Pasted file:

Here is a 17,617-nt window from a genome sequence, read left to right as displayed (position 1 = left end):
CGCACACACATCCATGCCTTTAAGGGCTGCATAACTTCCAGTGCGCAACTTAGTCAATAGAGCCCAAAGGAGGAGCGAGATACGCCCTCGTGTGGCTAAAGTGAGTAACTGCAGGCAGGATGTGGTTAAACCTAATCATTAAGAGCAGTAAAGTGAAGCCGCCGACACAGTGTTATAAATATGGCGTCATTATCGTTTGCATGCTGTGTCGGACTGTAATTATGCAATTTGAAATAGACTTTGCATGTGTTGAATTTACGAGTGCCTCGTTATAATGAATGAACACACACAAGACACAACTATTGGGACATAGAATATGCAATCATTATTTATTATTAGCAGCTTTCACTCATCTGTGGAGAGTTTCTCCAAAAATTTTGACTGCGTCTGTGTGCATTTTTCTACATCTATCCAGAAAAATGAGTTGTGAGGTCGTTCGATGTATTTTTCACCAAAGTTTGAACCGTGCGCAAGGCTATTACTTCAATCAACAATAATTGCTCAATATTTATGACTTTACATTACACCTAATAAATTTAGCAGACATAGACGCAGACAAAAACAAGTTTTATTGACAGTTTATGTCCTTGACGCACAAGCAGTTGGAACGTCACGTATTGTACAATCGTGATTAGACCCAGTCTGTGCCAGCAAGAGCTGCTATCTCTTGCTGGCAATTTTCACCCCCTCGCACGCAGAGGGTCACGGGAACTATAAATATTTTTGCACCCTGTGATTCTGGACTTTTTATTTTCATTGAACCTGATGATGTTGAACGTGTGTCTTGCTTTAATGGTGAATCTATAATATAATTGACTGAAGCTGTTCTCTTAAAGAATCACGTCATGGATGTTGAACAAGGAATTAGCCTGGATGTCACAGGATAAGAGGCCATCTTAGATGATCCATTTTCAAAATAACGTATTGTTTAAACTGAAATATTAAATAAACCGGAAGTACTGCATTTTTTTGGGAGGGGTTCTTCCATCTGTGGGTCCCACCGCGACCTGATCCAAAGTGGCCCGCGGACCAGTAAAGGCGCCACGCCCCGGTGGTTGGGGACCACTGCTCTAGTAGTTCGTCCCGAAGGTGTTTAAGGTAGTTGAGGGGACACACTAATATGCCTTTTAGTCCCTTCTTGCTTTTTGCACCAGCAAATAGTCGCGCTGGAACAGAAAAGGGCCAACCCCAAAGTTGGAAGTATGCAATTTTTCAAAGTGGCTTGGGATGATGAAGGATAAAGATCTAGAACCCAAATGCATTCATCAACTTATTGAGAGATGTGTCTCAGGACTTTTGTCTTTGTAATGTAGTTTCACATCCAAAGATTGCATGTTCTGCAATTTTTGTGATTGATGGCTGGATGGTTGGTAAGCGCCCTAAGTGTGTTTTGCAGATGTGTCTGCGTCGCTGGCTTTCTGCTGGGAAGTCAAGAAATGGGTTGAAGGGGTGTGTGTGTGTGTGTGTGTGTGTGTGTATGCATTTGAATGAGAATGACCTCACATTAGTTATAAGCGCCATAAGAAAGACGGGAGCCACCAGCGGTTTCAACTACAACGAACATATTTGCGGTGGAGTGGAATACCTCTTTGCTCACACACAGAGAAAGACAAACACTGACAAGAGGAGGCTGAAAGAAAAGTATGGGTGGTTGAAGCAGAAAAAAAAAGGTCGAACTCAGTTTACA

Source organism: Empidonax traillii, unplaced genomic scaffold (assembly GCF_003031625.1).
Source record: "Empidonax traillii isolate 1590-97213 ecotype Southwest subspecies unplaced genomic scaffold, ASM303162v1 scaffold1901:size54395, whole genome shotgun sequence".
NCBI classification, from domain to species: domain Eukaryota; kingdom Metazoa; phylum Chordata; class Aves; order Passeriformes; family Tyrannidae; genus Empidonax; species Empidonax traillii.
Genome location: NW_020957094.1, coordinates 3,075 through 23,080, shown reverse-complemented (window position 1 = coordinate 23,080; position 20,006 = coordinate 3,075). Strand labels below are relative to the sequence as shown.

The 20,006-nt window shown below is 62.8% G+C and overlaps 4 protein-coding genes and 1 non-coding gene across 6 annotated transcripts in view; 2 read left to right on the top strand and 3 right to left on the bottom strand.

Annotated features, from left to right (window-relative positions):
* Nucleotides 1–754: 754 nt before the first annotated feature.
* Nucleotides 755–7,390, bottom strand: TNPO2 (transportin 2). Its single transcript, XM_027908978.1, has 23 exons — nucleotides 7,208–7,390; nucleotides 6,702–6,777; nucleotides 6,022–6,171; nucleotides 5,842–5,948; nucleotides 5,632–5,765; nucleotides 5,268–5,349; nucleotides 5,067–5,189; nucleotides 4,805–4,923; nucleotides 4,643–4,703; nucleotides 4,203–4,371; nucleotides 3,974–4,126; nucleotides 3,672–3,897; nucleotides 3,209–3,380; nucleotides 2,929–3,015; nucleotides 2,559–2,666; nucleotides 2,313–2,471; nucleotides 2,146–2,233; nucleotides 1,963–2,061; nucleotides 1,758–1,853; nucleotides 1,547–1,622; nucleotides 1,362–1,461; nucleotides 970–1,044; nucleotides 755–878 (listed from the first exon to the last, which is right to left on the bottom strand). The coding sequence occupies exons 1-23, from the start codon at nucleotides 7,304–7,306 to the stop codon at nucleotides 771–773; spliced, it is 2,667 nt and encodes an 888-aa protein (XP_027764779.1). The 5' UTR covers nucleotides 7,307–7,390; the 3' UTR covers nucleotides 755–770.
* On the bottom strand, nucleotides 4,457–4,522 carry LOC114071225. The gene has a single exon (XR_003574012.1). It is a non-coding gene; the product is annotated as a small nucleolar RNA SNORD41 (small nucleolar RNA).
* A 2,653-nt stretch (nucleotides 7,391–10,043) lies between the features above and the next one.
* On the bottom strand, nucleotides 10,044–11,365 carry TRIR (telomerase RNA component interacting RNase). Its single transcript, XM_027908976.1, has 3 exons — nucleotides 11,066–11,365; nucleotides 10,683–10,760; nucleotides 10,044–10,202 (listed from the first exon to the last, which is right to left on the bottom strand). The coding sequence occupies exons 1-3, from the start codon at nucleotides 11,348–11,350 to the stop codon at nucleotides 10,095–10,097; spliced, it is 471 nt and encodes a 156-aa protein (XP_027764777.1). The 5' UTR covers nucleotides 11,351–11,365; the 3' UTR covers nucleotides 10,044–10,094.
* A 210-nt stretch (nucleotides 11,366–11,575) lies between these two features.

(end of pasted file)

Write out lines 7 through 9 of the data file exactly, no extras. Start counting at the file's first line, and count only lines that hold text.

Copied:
The 20,006-nt window shown below is 62.8% G+C and overlaps 4 protein-coding genes and 1 non-coding gene across 6 annotated transcripts in view; 2 read left to right on the top strand and 3 right to left on the bottom strand.

Annotated features, from left to right (window-relative positions):
* Nucleotides 1–754: 754 nt before the first annotated feature.